I have written before about our change to a living maths approach using Life of Fred as our backbone, and I think I might have mentioned wanting to spend some of our time investigating a certain aspect of numbers in greater depth. I have a few maths based books, but Penrose the cat is by far my most favourite maths teacher ðŸ™‚ For our first maths investigation I chose polygons. The chapter is entitled ‘Penrose discovers mathematical stars’.

Firstly, I jotted down a few things I wanted the girls to investigate together on my white board. However, we took lots of rabbit trails, and really did not stick to my aforementioned plans at all!

### Meeting Penrose, the Mathematical Cat

Next, I read the chapter The Adventures of Penrose the Mathematical Cat, where Penrose (the cat) discovers the beauty of polygons and their polygram (star) making skills:

### What is a Polygon?

Afterwards, I made sure each of the girls fully understood what a polygon actually was. It is a shape which:

- Is flat (2 dimensional)
- Has 3 or more sides
- Is a closed shape

### Irregular and Regular Polygons

In order to show the girls the difference between regular and irregular polygons, I photocopied a table with both. This was a useful illustration even though we would only be focusing on the regular polygons. They made a notebook page with the table and an envelope of the polygons we would be learning about:

They had some fun creating their own irregular polygons and soon learnt that whether regular or irregular, a pentagon always has five sides and five corners. I gave them a sheet of examples and they had to say whether they thought they were a polygon or not, and if not, why not. They then cut them out, and using their knowledge of sets, created three sets (Regular Polygon, Irregular Polygon, Non Polygon) and stuck them in their notebook:

### Naming Polygons

I photocopied a set of polygons, cut them out to keep in my maths games file. Using these, I cut out the coloured polygons with five, six, seven and eight sides, explaining that each one had a name based on the number of sides (ie octagon had eight sides just like an octopus had eight legs). I gave them cut outs of the names and they tried to match the name to the polygon:

I had them watch the following videos about polygons, including a rather cool rap song:

### Polygons and Peg-boards

I got out the peg boards and elastic bands and had the girls try to recreate each shape. This was a great activity because they really had to pay attention to the sides, points and their position to each other:

B6 found this hard and I needed to help her but in the end she was doing them herself, understanding how to ‘read’ each polygon:

I let them take a Polaroid photo of each shape to pop in their note book. The end results were beautiful.

- A Pentagon:

### Polygons and their Stars

I then asked the girls to create some mathematical stars inside the polygons. They found this really hard:

Soooo, I decided to come at it a different way. I gathered marshmallows and cocktail sticks and the girls re-made the polygons using these:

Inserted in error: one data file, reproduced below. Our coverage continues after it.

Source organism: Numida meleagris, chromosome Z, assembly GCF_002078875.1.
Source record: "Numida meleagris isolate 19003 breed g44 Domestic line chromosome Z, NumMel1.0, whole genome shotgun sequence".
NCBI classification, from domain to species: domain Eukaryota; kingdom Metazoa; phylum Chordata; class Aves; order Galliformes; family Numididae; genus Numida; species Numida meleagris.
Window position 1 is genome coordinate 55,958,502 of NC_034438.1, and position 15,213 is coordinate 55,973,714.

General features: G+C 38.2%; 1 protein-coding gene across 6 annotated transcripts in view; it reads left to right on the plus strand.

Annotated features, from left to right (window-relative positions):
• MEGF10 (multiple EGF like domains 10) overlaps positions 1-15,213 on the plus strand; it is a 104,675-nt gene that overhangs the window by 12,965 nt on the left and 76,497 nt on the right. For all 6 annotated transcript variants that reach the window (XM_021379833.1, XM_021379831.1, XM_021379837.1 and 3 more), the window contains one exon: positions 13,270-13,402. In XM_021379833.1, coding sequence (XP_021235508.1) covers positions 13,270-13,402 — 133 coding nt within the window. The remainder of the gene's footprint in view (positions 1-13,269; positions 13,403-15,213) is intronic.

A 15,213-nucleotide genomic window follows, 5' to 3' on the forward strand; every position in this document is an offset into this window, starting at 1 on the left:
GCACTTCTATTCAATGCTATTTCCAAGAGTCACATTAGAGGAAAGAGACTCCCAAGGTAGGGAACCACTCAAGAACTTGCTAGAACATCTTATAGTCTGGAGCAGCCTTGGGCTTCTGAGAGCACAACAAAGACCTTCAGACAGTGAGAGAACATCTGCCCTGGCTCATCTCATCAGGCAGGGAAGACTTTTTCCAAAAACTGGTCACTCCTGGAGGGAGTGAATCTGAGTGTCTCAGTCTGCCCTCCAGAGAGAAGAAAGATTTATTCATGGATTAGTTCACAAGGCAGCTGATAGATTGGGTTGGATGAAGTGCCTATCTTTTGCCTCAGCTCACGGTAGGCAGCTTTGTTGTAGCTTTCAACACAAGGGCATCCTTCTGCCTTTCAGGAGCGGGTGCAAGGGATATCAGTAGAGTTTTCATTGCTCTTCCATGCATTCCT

A8 found this very easy:

And happily helped her sister, who did not:

Once they had done one of each type (see example above), they attempted once more to make mathematical stars. This time they found it much easier. A8 figured out very quickly that if she used one extra marshmallow in the middle the star came together very easily:

It was simple to see that the mathematical stars within a polygon contained the same number of points to the sides (or in deed corners) of that same polygon.

### How Can You Tell How Many Points a Polygon’s Star Will Have?

So they had found out the answer to the main question posted on their white board at the beginning of this study – that a polygon’s star will have the same number of points as the number of sides of the polygon. Yay! So that was it? Well, no. We hadn’t finished Life of Fred – Apples, and I only wanted to cover one investigation per book.

### Doodling Mathematical Stars

Vihart’s YouTube offered some much needed inspiration, and whilst I did have the girls watch the video, it was clearly lost on them. But me, not so much. In fact it fascinated me so much I felt the peculiar urge to watch it again and again until I felt I understood it well enough to simplify. Watch it yourself. This woman is beyond good at explaining her thought process, and she puts mathematical investigation right within the grasp of a mediocre maths person (ie me!):

As I was watching the video for the umpteenth time (it takes a while for anything to sink in….must be age), I had the girls play about with this funky game of making stars on the computer:

This reminded me of something from my childhood. Y’know, those spiradoodles, where you place a circle thing in a larger ring and draw….I was sure we had one somewhere, and I thought they would be a great introduction to drawing many pointed stars, as well as being a great fun drawing tool as well:

Obviously the video above, whilst excellent, was a little too advanced but it did make me think a return to studying polygons and stars was in order once we had finished multiplications and factorisation. Fun, fun, fun ðŸ™‚

### Finding the Polygons

I found a hexagon shape which had been divided into lots of sections. I photocopied a few and the girls took it in turns to find all the triangles, the quadrilaterals, the pentagons…..basically any polygon they could find. We used one sheet per type of polygon, and stuck them in to their notebooks. Can you believe they found over 25 each (I did help B6 just a little), and I am certain there were more to find, only we had run out of time:

This is one of three posts I am writing to showcase our living maths/non text book maths. The girls have learnt heaps. And I have not even had one complaint about maths since we began learning this way. The icon below will take you to the Life of Fred: Apples post: